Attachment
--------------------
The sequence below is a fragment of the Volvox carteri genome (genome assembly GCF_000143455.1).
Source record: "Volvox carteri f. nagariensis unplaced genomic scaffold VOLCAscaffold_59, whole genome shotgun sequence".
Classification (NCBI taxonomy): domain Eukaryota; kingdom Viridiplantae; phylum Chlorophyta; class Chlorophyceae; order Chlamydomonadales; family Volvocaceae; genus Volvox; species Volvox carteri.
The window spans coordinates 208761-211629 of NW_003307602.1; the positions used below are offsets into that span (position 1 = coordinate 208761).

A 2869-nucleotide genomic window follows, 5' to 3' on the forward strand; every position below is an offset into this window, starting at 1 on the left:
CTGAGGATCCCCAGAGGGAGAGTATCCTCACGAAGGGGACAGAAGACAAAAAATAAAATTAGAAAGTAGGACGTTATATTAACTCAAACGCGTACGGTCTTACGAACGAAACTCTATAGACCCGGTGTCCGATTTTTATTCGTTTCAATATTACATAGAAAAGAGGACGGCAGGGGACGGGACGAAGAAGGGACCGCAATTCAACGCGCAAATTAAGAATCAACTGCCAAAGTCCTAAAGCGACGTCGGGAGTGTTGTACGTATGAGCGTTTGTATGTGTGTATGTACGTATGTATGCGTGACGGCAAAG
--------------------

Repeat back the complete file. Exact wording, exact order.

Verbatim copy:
The sequence below is a fragment of the Volvox carteri genome (genome assembly GCF_000143455.1).
Source record: "Volvox carteri f. nagariensis unplaced genomic scaffold VOLCAscaffold_59, whole genome shotgun sequence".
Classification (NCBI taxonomy): domain Eukaryota; kingdom Viridiplantae; phylum Chlorophyta; class Chlorophyceae; order Chlamydomonadales; family Volvocaceae; genus Volvox; species Volvox carteri.
The window spans coordinates 208761-211629 of NW_003307602.1; the positions used below are offsets into that span (position 1 = coordinate 208761).

A 2869-nucleotide genomic window follows, 5' to 3' on the forward strand; every position below is an offset into this window, starting at 1 on the left:
CTGAGGATCCCCAGAGGGAGAGTATCCTCACGAAGGGGACAGAAGACAAAAAATAAAATTAGAAAGTAGGACGTTATATTAACTCAAACGCGTACGGTCTTACGAACGAAACTCTATAGACCCGGTGTCCGATTTTTATTCGTTTCAATATTACATAGAAAAGAGGACGGCAGGGGACGGGACGAAGAAGGGACCGCAATTCAACGCGCAAATTAAGAATCAACTGCCAAAGTCCTAAAGCGACGTCGGGAGTGTTGTACGTATGAGCGTTTGTATGTGTGTATGTACGTATGTATGCGTGACGGCAAAG